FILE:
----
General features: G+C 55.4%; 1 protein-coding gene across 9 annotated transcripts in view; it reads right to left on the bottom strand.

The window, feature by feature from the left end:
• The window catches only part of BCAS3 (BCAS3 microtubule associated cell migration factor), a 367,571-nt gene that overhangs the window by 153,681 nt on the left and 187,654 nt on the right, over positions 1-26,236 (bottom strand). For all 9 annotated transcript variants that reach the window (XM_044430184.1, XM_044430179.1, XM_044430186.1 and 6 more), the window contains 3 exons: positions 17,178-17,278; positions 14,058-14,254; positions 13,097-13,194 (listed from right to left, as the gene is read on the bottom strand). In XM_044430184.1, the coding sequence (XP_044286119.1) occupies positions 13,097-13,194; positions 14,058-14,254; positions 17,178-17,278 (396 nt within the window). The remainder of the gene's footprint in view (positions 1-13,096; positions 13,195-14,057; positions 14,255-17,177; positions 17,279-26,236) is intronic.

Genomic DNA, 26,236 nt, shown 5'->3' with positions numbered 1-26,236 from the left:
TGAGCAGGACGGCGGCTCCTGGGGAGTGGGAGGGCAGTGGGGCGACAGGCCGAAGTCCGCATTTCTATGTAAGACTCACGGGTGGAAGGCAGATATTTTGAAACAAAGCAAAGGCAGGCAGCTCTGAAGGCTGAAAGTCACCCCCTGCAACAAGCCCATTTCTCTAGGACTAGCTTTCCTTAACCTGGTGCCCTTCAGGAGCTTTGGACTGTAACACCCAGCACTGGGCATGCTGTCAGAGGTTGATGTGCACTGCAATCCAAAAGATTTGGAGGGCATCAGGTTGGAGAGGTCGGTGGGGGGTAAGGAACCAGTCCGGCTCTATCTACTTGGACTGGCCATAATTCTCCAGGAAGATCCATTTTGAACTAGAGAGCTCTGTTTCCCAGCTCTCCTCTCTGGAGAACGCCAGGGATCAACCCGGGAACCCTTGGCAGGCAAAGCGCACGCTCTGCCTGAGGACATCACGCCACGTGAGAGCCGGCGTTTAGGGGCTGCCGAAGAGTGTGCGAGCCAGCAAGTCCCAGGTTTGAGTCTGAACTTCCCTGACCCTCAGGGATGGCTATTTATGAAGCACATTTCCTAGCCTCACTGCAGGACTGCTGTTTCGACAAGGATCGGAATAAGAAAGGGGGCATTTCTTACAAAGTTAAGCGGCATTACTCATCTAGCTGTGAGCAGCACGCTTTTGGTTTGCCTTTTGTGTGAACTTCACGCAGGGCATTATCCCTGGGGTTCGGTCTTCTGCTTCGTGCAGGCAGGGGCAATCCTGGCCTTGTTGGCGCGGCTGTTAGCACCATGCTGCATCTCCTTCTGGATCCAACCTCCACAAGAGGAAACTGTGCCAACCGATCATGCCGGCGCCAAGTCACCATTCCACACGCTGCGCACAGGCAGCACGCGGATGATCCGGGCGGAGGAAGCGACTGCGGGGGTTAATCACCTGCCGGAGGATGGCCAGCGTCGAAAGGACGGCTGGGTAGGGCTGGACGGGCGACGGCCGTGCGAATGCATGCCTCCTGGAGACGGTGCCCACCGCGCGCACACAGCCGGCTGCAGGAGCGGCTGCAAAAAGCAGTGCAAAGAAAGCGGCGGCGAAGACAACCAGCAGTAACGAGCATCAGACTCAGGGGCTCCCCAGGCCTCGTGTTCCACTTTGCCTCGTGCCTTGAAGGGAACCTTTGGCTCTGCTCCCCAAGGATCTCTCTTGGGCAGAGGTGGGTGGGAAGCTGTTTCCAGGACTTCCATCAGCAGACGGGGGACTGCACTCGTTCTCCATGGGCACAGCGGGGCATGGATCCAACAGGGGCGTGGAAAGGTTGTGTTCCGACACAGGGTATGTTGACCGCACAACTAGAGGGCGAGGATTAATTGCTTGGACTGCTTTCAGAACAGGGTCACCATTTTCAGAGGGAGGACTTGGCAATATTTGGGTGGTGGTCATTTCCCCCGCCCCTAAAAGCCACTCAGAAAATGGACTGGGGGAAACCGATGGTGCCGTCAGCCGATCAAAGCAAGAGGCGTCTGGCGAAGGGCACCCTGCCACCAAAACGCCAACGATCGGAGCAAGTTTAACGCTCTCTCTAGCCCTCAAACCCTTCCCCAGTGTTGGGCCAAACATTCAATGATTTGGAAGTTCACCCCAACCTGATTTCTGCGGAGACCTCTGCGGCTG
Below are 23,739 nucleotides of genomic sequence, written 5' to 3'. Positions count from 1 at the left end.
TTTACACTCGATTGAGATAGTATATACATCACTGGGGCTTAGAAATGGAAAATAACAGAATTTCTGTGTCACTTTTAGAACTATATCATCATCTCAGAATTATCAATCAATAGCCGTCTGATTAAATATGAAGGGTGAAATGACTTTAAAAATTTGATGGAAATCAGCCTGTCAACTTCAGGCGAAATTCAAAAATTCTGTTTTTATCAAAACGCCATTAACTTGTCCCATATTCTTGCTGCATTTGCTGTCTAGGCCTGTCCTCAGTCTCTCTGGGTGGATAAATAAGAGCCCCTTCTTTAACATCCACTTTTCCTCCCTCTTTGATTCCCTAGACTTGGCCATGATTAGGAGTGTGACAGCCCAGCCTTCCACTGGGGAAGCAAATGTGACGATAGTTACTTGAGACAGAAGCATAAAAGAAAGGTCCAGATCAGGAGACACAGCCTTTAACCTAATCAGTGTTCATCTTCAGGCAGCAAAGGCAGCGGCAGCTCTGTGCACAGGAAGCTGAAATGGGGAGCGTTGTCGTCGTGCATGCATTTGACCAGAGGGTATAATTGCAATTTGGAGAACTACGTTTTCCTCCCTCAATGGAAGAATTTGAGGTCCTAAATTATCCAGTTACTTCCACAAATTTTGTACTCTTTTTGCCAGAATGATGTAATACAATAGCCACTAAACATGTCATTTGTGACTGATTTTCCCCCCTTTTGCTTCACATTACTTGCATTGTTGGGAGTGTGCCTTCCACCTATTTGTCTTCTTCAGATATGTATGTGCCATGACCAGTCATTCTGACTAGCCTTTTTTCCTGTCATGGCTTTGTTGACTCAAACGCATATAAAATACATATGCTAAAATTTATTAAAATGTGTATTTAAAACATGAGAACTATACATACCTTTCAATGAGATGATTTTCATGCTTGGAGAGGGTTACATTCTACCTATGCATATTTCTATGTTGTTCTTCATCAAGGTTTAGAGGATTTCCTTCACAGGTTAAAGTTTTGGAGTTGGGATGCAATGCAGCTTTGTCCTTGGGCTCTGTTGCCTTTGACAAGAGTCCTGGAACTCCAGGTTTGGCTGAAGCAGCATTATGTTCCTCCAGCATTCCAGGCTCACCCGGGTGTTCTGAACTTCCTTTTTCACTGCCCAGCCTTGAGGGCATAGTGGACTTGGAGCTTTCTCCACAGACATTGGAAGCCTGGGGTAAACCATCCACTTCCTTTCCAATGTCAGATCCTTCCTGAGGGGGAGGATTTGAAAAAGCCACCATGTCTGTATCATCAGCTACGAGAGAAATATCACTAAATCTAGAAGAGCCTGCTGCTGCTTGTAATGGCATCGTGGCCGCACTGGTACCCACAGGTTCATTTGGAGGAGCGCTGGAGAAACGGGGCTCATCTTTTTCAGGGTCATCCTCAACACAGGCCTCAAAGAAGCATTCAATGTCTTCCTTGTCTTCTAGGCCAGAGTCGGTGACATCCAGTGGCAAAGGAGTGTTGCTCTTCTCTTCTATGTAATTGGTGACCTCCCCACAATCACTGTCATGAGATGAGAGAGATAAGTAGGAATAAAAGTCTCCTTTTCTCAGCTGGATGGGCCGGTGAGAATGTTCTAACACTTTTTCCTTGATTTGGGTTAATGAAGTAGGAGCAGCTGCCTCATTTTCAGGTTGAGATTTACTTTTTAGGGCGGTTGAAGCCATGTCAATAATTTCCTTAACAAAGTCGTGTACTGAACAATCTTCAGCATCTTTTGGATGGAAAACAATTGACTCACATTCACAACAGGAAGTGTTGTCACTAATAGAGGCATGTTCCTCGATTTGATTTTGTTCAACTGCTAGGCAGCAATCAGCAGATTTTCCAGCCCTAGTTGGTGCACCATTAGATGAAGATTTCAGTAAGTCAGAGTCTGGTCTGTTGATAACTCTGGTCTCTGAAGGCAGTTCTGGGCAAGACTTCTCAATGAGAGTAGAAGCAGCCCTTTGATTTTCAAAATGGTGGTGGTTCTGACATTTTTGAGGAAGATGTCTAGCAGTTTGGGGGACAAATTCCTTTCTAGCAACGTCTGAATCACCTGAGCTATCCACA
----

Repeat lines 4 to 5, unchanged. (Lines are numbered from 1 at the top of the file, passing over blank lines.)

Genomic DNA, 26,236 nt, shown 5'->3' with positions numbered 1-26,236 from the left:
TGAGCAGGACGGCGGCTCCTGGGGAGTGGGAGGGCAGTGGGGCGACAGGCCGAAGTCCGCATTTCTATGTAAGACTCACGGGTGGAAGGCAGATATTTTGAAACAAAGCAAAGGCAGGCAGCTCTGAAGGCTGAAAGTCACCCCCTGCAACAAGCCCATTTCTCTAGGACTAGCTTTCCTTAACCTGGTGCCCTTCAGGAGCTTTGGACTGTAACACCCAGCACTGGGCATGCTGTCAGAGGTTGATGTGCACTGCAATCCAAAAGATTTGGAGGGCATCAGGTTGGAGAGGTCGGTGGGGGGTAAGGAACCAGTCCGGCTCTATCTACTTGGACTGGCCATAATTCTCCAGGAAGATCCATTTTGAACTAGAGAGCTCTGTTTCCCAGCTCTCCTCTCTGGAGAACGCCAGGGATCAACCCGGGAACCCTTGGCAGGCAAAGCGCACGCTCTGCCTGAGGACATCACGCCACGTGAGAGCCGGCGTTTAGGGGCTGCCGAAGAGTGTGCGAGCCAGCAAGTCCCAGGTTTGAGTCTGAACTTCCCTGACCCTCAGGGATGGCTATTTATGAAGCACATTTCCTAGCCTCACTGCAGGACTGCTGTTTCGACAAGGATCGGAATAAGAAAGGGGGCATTTCTTACAAAGTTAAGCGGCATTACTCATCTAGCTGTGAGCAGCACGCTTTTGGTTTGCCTTTTGTGTGAACTTCACGCAGGGCATTATCCCTGGGGTTCGGTCTTCTGCTTCGTGCAGGCAGGGGCAATCCTGGCCTTGTTGGCGCGGCTGTTAGCACCATGCTGCATCTCCTTCTGGATCCAACCTCCACAAGAGGAAACTGTGCCAACCGATCATGCCGGCGCCAAGTCACCATTCCACACGCTGCGCACAGGCAGCACGCGGATGATCCGGGCGGAGGAAGCGACTGCGGGGGTTAATCACCTGCCGGAGGATGGCCAGCGTCGAAAGGACGGCTGGGTAGGGCTGGACGGGCGACGGCCGTGCGAATGCATGCCTCCTGGAGACGGTGCCCACCGCGCGCACACAGCCGGCTGCAGGAGCGGCTGCAAAAAGCAGTGCAAAGAAAGCGGCGGCGAAGACAACCAGCAGTAACGAGCATCAGACTCAGGGGCTCCCCAGGCCTCGTGTTCCACTTTGCCTCGTGCCTTGAAGGGAACCTTTGGCTCTGCTCCCCAAGGATCTCTCTTGGGCAGAGGTGGGTGGGAAGCTGTTTCCAGGACTTCCATCAGCAGACGGGGGACTGCACTCGTTCTCCATGGGCACAGCGGGGCATGGATCCAACAGGGGCGTGGAAAGGTTGTGTTCCGACACAGGGTATGTTGACCGCACAACTAGAGGGCGAGGATTAATTGCTTGGACTGCTTTCAGAACAGGGTCACCATTTTCAGAGGGAGGACTTGGCAATATTTGGGTGGTGGTCATTTCCCCCGCCCCTAAAAGCCACTCAGAAAATGGACTGGGGGAAACCGATGGTGCCGTCAGCCGATCAAAGCAAGAGGCGTCTGGCGAAGGGCACCCTGCCACCAAAACGCCAACGATCGGAGCAAGTTTAACGCTCTCTCTAGCCCTCAAACCCTTCCCCAGTGTTGGGCCAAACATTCAATGATTTGGAAGTTCACCCCAACCTGATTTCTGCGGAGACCTCTGCGGCTG